Tuesday, June 12, 2012

The First Days - It's the end of the world and I hate them all.

The book up this time is, “The First Days” by Rhiannon Frater. The woman at a local bookstore had suggested I read and review this book. Back in February. It wasn’t as painfully bad as another book that will be coming soon, but it was bad. Since this is a new blog, I’ll say it now, spoilers are ahead and if you do want to read this book despite my distaste for the writing, you’ll want to stop before the warning. The book itself is a poorly edited mess with poor characters, jumbled scenes and unlikeable characters with a swath of mental issues more likely attributable to bad writing than any real issues. There are a few moments in the book where it was actually strong, but far too often I just… didn’t want to go on.
So we’ll start with the definitive best part of the book, it’s first couple of pages. I was legitimately excited when I first picked this book up and started reading. It hit just the right mixture of chaotic horror and shock that should be mandatory for writing in this genre. Unfortunately, it quickly nosedives from there. We’re talking within ten pages. She throws a rush of scenes at the reader that would work well in a movie to show the chaos, something like the Dawn of the Dead remake, but here it just feels off. They then start arguing about whether or not to call the zombies, well, zombies. It was such an abrupt change I actually rolled back a few pages to make sure I hadn’t missed anything. I then had to make sure I was reading about Jenni and Katie and not about Shaun and Ed. Whiplash back again in time to find a survivor who is promptly killed, then a quick drive from the city to rural erh… Texas supposedly. It was a bit jarring being able to go twenty minutes without running a Twisted Metal game through Suburbia, but I haven’t seen enough of Texas to know just how accurate it is. It annoys me though.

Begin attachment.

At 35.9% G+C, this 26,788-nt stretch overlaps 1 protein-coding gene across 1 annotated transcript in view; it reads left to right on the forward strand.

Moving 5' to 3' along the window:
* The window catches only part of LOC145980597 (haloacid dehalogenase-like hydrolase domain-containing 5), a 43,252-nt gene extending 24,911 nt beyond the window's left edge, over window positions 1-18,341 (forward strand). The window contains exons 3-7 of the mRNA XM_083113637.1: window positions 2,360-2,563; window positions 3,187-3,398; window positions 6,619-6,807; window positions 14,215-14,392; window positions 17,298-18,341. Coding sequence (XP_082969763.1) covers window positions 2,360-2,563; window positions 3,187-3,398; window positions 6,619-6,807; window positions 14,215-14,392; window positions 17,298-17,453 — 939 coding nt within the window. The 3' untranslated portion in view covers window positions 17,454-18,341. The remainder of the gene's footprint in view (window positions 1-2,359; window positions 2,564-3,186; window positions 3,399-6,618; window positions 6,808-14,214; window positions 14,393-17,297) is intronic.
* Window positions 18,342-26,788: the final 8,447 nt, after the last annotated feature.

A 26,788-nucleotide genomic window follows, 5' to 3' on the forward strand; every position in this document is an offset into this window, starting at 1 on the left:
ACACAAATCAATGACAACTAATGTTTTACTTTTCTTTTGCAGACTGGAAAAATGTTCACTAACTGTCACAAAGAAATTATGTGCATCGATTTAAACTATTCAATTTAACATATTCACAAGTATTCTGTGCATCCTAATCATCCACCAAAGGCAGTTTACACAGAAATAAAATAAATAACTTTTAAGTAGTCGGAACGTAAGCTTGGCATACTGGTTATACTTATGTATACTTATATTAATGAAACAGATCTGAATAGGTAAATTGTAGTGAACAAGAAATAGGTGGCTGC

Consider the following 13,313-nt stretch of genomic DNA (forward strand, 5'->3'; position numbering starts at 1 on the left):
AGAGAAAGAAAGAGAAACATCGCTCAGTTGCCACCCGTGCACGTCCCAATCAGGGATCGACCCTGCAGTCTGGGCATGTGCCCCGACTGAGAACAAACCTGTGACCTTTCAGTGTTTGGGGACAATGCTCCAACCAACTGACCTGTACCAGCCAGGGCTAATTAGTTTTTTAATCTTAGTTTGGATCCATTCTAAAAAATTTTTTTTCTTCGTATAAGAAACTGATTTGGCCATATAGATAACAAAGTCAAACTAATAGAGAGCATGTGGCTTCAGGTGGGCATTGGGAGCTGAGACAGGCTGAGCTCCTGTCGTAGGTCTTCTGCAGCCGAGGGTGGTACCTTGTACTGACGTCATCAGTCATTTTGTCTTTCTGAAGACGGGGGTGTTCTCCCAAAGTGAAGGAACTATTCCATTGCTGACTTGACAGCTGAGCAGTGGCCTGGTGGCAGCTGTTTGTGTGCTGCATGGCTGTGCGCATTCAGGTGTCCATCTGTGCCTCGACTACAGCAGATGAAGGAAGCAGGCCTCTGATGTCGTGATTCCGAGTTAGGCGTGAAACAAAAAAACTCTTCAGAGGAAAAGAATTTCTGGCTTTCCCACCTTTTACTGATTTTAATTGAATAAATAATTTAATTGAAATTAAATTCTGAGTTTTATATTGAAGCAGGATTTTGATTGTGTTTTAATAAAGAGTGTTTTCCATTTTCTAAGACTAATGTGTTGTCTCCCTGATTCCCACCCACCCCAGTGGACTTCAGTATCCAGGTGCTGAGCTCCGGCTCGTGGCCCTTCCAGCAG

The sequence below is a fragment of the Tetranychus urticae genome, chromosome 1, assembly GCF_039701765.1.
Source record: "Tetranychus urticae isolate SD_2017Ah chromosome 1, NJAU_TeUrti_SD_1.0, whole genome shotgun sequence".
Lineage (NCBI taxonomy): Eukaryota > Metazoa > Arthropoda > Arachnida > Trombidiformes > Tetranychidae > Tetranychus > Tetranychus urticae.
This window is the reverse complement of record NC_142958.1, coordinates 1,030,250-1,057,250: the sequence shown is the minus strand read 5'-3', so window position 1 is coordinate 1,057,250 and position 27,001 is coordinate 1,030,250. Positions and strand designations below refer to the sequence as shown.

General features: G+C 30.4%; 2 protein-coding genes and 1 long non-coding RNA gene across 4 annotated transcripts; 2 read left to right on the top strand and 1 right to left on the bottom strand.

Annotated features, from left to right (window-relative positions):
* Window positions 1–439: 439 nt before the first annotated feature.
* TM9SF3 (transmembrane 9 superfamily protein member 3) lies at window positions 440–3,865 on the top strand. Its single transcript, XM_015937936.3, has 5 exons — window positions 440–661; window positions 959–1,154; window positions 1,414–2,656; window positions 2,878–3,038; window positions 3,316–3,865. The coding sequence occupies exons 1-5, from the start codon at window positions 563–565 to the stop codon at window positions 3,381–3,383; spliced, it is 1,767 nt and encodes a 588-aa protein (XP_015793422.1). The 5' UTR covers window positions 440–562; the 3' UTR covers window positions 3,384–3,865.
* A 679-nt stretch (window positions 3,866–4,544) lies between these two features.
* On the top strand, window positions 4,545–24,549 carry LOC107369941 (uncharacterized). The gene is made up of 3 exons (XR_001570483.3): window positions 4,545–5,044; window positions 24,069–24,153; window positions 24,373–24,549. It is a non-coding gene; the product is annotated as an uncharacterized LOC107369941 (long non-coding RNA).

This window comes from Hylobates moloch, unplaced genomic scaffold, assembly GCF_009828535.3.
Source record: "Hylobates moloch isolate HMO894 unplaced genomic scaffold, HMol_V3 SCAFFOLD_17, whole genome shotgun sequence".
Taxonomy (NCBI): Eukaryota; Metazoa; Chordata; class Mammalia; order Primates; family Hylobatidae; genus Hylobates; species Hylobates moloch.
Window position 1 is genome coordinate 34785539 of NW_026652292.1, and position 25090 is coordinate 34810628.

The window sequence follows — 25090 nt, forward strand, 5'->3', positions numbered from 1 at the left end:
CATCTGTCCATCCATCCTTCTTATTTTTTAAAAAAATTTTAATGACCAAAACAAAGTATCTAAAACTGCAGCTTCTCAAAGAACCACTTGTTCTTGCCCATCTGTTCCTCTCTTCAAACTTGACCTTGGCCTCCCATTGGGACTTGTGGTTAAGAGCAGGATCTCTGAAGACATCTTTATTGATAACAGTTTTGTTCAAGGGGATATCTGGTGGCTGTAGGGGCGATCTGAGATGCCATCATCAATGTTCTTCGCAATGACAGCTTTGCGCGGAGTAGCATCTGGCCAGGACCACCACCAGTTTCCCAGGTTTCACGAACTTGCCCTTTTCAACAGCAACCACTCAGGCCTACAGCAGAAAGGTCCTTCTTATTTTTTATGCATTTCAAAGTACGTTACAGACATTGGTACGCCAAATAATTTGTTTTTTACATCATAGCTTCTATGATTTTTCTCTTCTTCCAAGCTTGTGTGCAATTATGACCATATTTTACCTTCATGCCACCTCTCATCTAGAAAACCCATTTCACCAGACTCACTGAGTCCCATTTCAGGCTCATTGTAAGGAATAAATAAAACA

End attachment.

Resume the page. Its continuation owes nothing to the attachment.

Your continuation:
They arrive at a gas station and exit with their guns. There’s only the kid and… maybe his girlfriend? She sort of pops up and disappears as the plot calls for. The kid thinks they’re robbing him even though they’re paying. He even tells them they’re robbing him wrong and that they’re crazy for talking about the zompocalypse. Of course, he doesn’t have a TV or Radio because the owner has standards or some other utterly bullshit reason. Would’ve at least made more sense to say “Hey man, our radio’s out the signal’s weird” or something. Then a family shows up, then disappears. They added nothing and did nothing, but they were mentioned. Matter of fact in writing this, I probably have doubled the section they were present for. No I don’t know why or who they were either. Then the owner shows up eating the girl, or shows up and eats the girl or the girl runs into him. They watch the owner then chase the kid around the store while glibly remarking,
“I warned him.”
before driving off. I’ll be honest I don’t remember or care which of the two said it, it was bad. These are supposed to be two strong, realistic female protagonists. They read like the sociopaths from a Glen Cook book. Admittedly watching Soulcatcher and Moonbiter blow up zombies would probably make a pretty good book. They drive on, find a small town with a gun store that used to be a prison that also doubles as a house stationed by an old hunter and his Israeli sniper wife. The store was called Toombs. Yes that thudding is in fact, my head hitting my desk. They stay there a few days, become master marksmen able to reliably make zombies heads’ explode like they’re in a Resident Evil game using the shotgun.She did have a few colorful euphemisms for exploding heads though.